KUED Celebrates 60 Years of Broadcasting
Sixty years ago, KUED signed on the air from a makeshift television studio housed in a renovated cafeteria on The University of Utah campus. The broadcast day began at 6:00 p.m. on January 20, 1958 with a program called The Friendly Giant. The late Keith Engar and Boyer Jarvis, today a member of KUED’s Broadcaster’s Club, were two of the men behind the founding of the station.
In the basement of the old student union building (now Libby Gardner Hall), KUED’s studio had a primitive switching apparatus, two black and white RCA cameras, and an old transmitter donated by Channel 4. The cost of launch? $100,00 thanks to a grant from the Ford Foundation.
The television industry was still in its infancy when KUED went on the air for only a few hours a day. Most of the programming was original and locally produced, and primarily consisted of courses taught by University faculty. The audience favorite was The Slide Rule/Civil Engineering, complete with a six-foot slide rule as a prop.
Civic Dialogue was one of KUED’s early offerings. Years later, the program morphed into Utah Conversations with Ted Capener. Rex Campbell hosted the weekly Thesaurus, featuring interviews with prominent local figures. The Governor’s Monthly News Conference, which still airs today, was established to give the state’s governor a chance to field reporters’ questions.
In the early years, the daytime schedule was almost exclusively devoted to Department of Public Education instructional programs for elementary and secondary schools and featured teachers talking in front of blackboards.
The Public Broadcasting Act of 1967 marked a turning point, creating the Corporation for Public Broadcasting to fund public television stations. But it wasn’t until 1971 that the Public Broadcasting Service (PBS) came into existence, creating a national programming schedule. A generation of children learned to love Big Bird and Kermit, and got to know everyone in Mr. Rogers’ Neighborhood while adults found themselves hooked on Julia Child, Masterpiece Theatre, NOVA,and Alistair Cooke’s America. PBS’s gavel-to-gavel coverage of the Watergate hearings featured two young journalists named MacNeil and Lehrer.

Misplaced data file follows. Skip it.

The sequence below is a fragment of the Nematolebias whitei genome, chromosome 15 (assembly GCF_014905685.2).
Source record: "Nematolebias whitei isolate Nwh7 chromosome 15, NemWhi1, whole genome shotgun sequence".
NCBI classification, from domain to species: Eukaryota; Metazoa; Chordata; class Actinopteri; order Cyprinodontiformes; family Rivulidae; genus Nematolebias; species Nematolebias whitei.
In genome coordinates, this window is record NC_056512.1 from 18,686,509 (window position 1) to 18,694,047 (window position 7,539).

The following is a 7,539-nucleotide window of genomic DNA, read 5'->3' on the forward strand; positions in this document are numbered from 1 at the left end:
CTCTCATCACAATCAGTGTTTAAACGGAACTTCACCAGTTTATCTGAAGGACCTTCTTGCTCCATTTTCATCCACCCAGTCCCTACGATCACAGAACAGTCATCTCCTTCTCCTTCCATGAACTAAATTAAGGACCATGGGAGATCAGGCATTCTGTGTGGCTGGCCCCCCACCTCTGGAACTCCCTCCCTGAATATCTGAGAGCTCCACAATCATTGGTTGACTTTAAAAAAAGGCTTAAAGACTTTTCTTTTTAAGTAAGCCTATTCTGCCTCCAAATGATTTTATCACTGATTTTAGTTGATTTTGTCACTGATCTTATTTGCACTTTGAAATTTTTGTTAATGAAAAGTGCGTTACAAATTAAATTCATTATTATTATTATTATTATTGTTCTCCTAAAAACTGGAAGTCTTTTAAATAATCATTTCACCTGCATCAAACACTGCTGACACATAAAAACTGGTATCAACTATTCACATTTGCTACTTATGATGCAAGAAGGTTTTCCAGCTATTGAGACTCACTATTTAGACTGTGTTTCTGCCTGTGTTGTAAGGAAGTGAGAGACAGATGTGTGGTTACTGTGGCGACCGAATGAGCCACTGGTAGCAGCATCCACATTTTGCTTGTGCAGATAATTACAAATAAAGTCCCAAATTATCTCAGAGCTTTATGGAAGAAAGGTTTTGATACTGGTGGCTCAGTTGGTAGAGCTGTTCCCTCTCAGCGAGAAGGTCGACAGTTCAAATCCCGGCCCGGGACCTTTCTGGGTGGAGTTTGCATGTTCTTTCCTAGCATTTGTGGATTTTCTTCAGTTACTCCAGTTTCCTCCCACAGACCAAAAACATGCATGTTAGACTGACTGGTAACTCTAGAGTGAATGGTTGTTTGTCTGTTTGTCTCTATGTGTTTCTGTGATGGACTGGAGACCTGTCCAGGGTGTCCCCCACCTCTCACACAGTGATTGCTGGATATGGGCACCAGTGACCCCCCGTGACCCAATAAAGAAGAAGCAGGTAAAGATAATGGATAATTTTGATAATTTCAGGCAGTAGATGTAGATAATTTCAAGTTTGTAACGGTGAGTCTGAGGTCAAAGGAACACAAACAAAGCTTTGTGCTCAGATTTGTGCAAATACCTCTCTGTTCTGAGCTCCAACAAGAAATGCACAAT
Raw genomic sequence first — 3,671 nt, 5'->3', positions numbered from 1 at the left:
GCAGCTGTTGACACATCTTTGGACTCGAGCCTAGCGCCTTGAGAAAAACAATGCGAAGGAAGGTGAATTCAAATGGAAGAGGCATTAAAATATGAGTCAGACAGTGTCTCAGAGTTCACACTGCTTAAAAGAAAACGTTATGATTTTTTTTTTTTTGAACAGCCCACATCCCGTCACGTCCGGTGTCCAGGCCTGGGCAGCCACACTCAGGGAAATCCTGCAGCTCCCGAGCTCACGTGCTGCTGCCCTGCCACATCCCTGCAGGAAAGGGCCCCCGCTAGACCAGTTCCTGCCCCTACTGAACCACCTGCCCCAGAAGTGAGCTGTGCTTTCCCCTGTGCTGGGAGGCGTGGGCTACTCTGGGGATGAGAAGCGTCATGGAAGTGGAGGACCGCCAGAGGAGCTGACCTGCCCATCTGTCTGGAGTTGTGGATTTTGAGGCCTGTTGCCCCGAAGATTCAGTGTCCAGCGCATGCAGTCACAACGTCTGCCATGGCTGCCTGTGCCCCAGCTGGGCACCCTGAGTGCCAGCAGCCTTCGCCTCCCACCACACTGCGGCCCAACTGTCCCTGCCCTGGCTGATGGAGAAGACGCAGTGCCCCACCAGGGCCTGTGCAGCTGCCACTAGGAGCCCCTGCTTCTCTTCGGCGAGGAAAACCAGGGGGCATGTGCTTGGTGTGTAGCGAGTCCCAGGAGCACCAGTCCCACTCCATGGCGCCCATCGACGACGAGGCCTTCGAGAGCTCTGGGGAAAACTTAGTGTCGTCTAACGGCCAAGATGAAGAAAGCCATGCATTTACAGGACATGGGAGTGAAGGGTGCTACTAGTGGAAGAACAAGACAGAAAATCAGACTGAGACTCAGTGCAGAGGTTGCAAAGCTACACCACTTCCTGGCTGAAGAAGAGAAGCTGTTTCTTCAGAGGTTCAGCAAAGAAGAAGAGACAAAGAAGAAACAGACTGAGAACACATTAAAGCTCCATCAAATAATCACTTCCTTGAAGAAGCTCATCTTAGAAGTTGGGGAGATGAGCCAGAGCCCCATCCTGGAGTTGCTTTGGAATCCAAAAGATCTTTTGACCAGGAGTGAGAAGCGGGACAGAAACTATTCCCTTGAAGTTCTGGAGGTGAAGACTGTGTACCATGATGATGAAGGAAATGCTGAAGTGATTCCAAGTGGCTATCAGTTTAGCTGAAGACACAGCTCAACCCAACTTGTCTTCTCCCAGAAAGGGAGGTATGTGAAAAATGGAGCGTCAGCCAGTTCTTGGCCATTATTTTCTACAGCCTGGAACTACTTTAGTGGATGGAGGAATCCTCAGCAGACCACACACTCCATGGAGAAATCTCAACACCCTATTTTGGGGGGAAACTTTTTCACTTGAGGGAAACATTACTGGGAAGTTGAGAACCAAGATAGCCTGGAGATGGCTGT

Over the years, Cosmos with Carl Sagan, American Family, Mystery!, American Playhouse, Nature, FRONTLINE, and Ken Burns Civil War brought more attention — and viewers – to the station, which became a producer of award-winning documentaries that made their way to a national audience on PBS.
In 1992, KUED moved into its own state of the art building — the Dolores Doré Eccles Broadcast Center on upper campus, thanks to one of the largest one-time private donations in KUED’s history.
The industry has moved at rapid speed since then, with the advent of digital television, surround sound, DVRs, and online viewing on smart phones, tablets, and laptops, making KUED available anytime, anywhere.
The station now boasts four channels – KUED, KUED World, KUED PBSKids, and most recently, KUED Create, which went on the air on January 1 with the best of how-to programs. With KBYU leaving the PBS system on July 1, 2018, KUED will become Utah’s only PBS station, continuing to provide all viewers statewide with their favorite PBS shows on four channels.
“For 60 years, KUED and public television have created memorable moments for viewers at all stages of life,” says General Manager James Morgese. “Join us throughout the year as we celebrate our 60th year of serving all of Utah. Then and now, KUED is trusted, valued, and essential.”